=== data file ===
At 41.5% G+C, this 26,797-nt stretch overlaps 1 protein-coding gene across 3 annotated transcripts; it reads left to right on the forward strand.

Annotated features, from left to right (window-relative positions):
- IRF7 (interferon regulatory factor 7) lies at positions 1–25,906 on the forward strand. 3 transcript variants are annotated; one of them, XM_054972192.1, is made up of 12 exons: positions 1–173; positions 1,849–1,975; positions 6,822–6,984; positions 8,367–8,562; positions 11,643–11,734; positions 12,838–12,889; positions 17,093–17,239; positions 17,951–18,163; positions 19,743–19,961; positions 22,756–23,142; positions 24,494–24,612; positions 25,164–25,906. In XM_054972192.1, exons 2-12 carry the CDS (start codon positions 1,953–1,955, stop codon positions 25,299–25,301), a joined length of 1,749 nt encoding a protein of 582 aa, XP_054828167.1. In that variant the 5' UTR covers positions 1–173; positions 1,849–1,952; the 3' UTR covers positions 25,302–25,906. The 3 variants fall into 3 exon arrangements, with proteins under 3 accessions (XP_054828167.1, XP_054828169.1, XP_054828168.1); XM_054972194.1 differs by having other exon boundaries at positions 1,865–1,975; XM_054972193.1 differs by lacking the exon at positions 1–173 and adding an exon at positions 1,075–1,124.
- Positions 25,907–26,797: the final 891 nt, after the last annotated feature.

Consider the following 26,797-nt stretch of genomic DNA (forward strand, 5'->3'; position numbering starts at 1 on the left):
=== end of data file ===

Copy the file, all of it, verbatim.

At 41.5% G+C, this 26,797-nt stretch overlaps 1 protein-coding gene across 3 annotated transcripts; it reads left to right on the forward strand.

Annotated features, from left to right (window-relative positions):
- IRF7 (interferon regulatory factor 7) lies at positions 1–25,906 on the forward strand. 3 transcript variants are annotated; one of them, XM_054972192.1, is made up of 12 exons: positions 1–173; positions 1,849–1,975; positions 6,822–6,984; positions 8,367–8,562; positions 11,643–11,734; positions 12,838–12,889; positions 17,093–17,239; positions 17,951–18,163; positions 19,743–19,961; positions 22,756–23,142; positions 24,494–24,612; positions 25,164–25,906. In XM_054972192.1, exons 2-12 carry the CDS (start codon positions 1,953–1,955, stop codon positions 25,299–25,301), a joined length of 1,749 nt encoding a protein of 582 aa, XP_054828167.1. In that variant the 5' UTR covers positions 1–173; positions 1,849–1,952; the 3' UTR covers positions 25,302–25,906. The 3 variants fall into 3 exon arrangements, with proteins under 3 accessions (XP_054828167.1, XP_054828169.1, XP_054828168.1); XM_054972194.1 differs by having other exon boundaries at positions 1,865–1,975; XM_054972193.1 differs by lacking the exon at positions 1–173 and adding an exon at positions 1,075–1,124.
- Positions 25,907–26,797: the final 891 nt, after the last annotated feature.

Consider the following 26,797-nt stretch of genomic DNA (forward strand, 5'->3'; position numbering starts at 1 on the left):